A Master Army Aviator, he has logged over 4000 flight hours in 37 different aircraft.
Selected by NASA in January 1990, McArthur became an astronaut in July 1991. Since then, McArthur has held various assignments within the Astronaut Office including: working issues relating to the solid rocket booster, redesigned solid rocket motor, and the advanced solid rocket motor. A veteran of two space flights, McArthur has logged 354 orbits of the Earth, traveled 9.2 million miles in 22 days, 4 hours, 44 minutes and 45 seconds.
McArthur served as a mission specialist on STS-58 on the seven-person life science research mission aboard the Space Shuttle Columbia, launching from the Kennedy Space Center on October 18, 1993, and landing at Edwards Air Force Base on November 1, 1993. The crew performed neurovestibular, cardiovascular, cardiopulmonary, metabolic, and musculoskeletal medical experiments on themselves and 48 rats, expanding our knowledge of human and animal physiology both on earth and in space flight. In addition, the crew performed 16 engineering tests aboard the Orbiter Columbia and 20 Extended Duration Orbiter Medical Project experiments. Additionally, the crew made extensive contacts with school children and amateur radio operators around the world through the Shuttle Amateur Radio experiment. The mission was accomplished in 225 orbits of the Earth in 336 hours, 13 minutes, 01 second.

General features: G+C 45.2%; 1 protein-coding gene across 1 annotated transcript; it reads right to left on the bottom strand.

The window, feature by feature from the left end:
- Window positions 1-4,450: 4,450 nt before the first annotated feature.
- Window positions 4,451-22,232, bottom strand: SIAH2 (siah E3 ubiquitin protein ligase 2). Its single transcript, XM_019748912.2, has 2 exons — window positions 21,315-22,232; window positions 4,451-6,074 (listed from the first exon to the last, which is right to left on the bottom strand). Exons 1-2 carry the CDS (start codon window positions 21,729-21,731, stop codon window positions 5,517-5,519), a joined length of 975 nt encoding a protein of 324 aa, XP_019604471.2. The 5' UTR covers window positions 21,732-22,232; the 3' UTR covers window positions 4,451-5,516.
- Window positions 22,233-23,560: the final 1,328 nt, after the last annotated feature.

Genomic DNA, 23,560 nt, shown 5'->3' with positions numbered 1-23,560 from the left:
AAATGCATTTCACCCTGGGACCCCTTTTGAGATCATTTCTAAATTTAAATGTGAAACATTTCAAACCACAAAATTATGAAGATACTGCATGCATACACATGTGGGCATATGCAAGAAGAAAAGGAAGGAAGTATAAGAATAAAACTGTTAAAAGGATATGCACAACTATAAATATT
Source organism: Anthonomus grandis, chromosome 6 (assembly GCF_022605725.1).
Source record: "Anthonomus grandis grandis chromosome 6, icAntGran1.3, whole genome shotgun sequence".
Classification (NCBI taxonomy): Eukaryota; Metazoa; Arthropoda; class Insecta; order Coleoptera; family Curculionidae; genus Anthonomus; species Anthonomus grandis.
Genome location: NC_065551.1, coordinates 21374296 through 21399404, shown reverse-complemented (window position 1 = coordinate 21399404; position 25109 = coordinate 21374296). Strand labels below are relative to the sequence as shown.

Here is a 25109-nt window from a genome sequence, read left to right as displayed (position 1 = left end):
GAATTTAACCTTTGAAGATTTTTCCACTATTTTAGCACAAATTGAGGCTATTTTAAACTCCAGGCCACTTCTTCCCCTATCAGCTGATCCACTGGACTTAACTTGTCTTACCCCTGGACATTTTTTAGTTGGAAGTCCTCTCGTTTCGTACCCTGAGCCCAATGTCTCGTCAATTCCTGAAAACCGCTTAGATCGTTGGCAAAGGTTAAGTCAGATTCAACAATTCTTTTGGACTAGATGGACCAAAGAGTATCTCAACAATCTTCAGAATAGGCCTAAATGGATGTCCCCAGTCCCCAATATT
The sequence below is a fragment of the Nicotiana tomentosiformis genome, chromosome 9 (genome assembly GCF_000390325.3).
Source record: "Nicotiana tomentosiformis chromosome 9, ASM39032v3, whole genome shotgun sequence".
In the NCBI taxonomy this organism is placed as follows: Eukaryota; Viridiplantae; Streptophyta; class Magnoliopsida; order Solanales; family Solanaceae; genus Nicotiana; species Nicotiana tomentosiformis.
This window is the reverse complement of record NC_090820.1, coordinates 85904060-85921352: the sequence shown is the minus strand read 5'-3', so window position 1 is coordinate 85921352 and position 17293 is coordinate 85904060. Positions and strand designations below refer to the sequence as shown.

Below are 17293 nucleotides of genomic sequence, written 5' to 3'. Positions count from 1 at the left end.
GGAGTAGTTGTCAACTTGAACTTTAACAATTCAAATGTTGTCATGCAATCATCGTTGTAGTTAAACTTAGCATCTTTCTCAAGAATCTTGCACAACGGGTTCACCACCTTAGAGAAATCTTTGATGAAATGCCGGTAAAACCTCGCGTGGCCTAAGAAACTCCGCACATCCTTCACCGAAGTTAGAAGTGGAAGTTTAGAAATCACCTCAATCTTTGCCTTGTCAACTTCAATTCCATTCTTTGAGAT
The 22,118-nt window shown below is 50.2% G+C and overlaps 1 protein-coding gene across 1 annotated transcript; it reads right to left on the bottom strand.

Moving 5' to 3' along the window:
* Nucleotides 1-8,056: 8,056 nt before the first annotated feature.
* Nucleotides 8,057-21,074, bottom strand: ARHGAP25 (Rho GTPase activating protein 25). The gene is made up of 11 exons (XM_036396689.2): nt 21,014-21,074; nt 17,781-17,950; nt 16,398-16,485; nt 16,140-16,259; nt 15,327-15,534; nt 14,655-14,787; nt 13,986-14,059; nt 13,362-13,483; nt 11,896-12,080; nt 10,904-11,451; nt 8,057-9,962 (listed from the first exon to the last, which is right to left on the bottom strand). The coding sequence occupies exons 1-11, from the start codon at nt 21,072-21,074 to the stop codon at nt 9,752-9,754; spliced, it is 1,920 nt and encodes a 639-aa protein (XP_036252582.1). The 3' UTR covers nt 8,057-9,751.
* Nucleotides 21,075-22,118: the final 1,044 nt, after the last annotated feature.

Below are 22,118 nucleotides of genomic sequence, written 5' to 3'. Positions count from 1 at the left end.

Most recently, McArthur served as a mission specialist on STS-74, NASA's second Space Shuttle mission to rendezvous and dock with the Russian Space Station Mir. STS-74 launched on November 12, 1995, and landed at Kennedy Space Center on November 20, 1995. During the 8-day flight the crew aboard Atlantis successfully attached a permanent docking module to Mir, conducted experiments on a number of secondary payloads, and transferred one and a half tons of supplies between Atlantis and Mir. The STS-74 mission was accomplished in 129 orbits of the Earth, traveling 3.4 million miles in 196 hours, 30 minutes, 44 seconds.Currently, McArthur is assigned as the Chief of the Astronaut Office Flight Support Branch, supervising astronaut support of the Mission Control Center, prelaunch Space Shuttle processing, and launch and landing operations.